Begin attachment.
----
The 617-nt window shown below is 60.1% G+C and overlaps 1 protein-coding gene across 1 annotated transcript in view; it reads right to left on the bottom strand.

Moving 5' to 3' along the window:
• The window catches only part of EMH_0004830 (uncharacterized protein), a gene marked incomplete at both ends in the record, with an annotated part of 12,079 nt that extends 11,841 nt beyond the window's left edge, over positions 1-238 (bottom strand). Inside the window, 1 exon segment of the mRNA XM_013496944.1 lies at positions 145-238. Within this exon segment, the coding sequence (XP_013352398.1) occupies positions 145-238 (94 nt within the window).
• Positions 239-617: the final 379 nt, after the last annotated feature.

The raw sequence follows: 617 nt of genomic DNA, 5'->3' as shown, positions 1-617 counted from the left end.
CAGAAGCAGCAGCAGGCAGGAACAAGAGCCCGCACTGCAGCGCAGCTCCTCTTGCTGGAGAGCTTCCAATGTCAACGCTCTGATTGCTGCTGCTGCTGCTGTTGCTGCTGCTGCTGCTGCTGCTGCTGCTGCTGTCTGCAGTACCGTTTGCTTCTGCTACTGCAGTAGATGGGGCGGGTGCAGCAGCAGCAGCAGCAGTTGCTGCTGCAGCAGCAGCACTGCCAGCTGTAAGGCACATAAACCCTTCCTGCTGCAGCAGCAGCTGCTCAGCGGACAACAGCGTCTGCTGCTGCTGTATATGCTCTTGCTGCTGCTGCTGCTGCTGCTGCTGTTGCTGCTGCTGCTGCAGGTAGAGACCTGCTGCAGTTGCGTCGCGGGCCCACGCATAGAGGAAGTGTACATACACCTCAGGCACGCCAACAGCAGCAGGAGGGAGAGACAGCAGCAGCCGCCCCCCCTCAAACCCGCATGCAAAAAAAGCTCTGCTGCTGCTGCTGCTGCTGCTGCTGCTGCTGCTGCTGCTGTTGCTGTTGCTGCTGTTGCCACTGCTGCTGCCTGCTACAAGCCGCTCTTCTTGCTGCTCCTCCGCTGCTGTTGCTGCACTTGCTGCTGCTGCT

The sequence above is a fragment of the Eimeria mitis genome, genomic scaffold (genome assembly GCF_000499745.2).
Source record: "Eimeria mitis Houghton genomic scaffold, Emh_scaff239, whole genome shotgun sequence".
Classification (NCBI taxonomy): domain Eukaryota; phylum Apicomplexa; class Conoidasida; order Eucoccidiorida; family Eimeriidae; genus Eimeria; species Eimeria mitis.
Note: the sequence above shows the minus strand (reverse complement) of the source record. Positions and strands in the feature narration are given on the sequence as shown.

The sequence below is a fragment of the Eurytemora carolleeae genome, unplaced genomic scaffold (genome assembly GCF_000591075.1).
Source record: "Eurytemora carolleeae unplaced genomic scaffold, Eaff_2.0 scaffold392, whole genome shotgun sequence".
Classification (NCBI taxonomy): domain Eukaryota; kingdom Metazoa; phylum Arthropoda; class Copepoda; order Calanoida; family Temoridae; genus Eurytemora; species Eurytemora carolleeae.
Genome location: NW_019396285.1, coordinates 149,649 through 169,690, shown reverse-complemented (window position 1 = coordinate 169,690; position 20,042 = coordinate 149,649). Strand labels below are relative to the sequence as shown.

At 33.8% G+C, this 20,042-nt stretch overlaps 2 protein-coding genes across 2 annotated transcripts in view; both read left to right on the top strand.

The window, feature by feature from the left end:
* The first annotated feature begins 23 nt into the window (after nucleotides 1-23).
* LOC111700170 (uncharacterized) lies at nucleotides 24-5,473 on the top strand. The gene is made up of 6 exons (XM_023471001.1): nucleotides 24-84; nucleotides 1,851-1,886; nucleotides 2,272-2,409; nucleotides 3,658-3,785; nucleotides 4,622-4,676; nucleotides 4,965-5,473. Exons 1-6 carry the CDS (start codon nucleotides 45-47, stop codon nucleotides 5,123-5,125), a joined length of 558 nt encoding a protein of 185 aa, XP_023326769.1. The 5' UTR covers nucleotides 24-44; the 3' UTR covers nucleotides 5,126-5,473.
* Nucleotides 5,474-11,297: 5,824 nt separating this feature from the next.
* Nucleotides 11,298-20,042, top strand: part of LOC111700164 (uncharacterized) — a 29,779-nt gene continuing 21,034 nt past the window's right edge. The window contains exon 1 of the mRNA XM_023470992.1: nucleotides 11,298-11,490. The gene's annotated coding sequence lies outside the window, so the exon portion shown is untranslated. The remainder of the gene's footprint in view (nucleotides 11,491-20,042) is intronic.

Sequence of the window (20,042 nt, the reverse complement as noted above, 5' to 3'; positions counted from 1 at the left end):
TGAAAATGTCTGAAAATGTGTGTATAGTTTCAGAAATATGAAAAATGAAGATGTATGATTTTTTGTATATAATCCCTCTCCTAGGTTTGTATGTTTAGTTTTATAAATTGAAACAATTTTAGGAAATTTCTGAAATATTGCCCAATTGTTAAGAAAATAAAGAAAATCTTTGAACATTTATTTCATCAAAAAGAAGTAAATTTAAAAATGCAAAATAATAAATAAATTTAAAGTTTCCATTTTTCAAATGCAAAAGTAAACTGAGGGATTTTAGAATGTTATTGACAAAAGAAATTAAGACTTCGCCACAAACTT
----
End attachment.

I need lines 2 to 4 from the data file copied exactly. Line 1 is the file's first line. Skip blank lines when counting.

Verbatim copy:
Moving 5' to 3' along the window:
• The window catches only part of EMH_0004830 (uncharacterized protein), a gene marked incomplete at both ends in the record, with an annotated part of 12,079 nt that extends 11,841 nt beyond the window's left edge, over positions 1-238 (bottom strand). Inside the window, 1 exon segment of the mRNA XM_013496944.1 lies at positions 145-238. Within this exon segment, the coding sequence (XP_013352398.1) occupies positions 145-238 (94 nt within the window).
• Positions 239-617: the final 379 nt, after the last annotated feature.